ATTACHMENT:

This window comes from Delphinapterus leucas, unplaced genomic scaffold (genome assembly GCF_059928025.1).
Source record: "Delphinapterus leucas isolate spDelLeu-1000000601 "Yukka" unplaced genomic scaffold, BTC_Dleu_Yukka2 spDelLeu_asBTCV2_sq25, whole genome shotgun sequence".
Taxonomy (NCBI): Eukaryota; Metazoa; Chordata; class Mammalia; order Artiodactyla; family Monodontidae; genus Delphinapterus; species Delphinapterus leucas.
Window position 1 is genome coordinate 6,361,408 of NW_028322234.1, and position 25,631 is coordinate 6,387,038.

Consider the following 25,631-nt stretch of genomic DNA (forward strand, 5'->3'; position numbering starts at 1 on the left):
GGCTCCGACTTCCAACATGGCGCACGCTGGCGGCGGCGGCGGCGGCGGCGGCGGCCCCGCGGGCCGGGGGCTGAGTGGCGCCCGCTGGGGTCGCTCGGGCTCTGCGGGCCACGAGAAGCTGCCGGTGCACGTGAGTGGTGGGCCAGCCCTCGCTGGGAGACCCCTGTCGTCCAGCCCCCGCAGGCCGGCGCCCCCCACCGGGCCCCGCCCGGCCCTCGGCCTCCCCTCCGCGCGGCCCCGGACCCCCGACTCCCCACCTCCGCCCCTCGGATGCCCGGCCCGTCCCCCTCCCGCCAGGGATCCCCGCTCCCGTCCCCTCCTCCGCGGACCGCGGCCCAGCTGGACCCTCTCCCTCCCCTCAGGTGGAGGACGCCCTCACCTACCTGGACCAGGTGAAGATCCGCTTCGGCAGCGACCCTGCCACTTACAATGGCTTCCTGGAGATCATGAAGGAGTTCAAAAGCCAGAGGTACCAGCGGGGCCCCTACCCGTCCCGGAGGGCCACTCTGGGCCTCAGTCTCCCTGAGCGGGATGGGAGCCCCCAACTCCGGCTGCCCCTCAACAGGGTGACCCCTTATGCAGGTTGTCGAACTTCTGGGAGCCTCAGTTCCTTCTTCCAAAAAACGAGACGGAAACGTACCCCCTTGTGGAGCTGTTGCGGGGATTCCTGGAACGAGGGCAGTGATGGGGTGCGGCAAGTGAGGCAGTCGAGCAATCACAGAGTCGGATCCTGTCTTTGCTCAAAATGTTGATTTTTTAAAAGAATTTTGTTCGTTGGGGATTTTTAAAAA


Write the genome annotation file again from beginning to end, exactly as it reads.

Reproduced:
This window comes from Delphinapterus leucas, unplaced genomic scaffold (genome assembly GCF_059928025.1).
Source record: "Delphinapterus leucas isolate spDelLeu-1000000601 "Yukka" unplaced genomic scaffold, BTC_Dleu_Yukka2 spDelLeu_asBTCV2_sq25, whole genome shotgun sequence".
Taxonomy (NCBI): Eukaryota; Metazoa; Chordata; class Mammalia; order Artiodactyla; family Monodontidae; genus Delphinapterus; species Delphinapterus leucas.
Window position 1 is genome coordinate 6,361,408 of NW_028322234.1, and position 25,631 is coordinate 6,387,038.

Consider the following 25,631-nt stretch of genomic DNA (forward strand, 5'->3'; position numbering starts at 1 on the left):
GGCTCCGACTTCCAACATGGCGCACGCTGGCGGCGGCGGCGGCGGCGGCGGCGGCCCCGCGGGCCGGGGGCTGAGTGGCGCCCGCTGGGGTCGCTCGGGCTCTGCGGGCCACGAGAAGCTGCCGGTGCACGTGAGTGGTGGGCCAGCCCTCGCTGGGAGACCCCTGTCGTCCAGCCCCCGCAGGCCGGCGCCCCCCACCGGGCCCCGCCCGGCCCTCGGCCTCCCCTCCGCGCGGCCCCGGACCCCCGACTCCCCACCTCCGCCCCTCGGATGCCCGGCCCGTCCCCCTCCCGCCAGGGATCCCCGCTCCCGTCCCCTCCTCCGCGGACCGCGGCCCAGCTGGACCCTCTCCCTCCCCTCAGGTGGAGGACGCCCTCACCTACCTGGACCAGGTGAAGATCCGCTTCGGCAGCGACCCTGCCACTTACAATGGCTTCCTGGAGATCATGAAGGAGTTCAAAAGCCAGAGGTACCAGCGGGGCCCCTACCCGTCCCGGAGGGCCACTCTGGGCCTCAGTCTCCCTGAGCGGGATGGGAGCCCCCAACTCCGGCTGCCCCTCAACAGGGTGACCCCTTATGCAGGTTGTCGAACTTCTGGGAGCCTCAGTTCCTTCTTCCAAAAAACGAGACGGAAACGTACCCCCTTGTGGAGCTGTTGCGGGGATTCCTGGAACGAGGGCAGTGATGGGGTGCGGCAAGTGAGGCAGTCGAGCAATCACAGAGTCGGATCCTGTCTTTGCTCAAAATGTTGATTTTTTAAAAGAATTTTGTTCGTTGGGGATTTTTAAAAA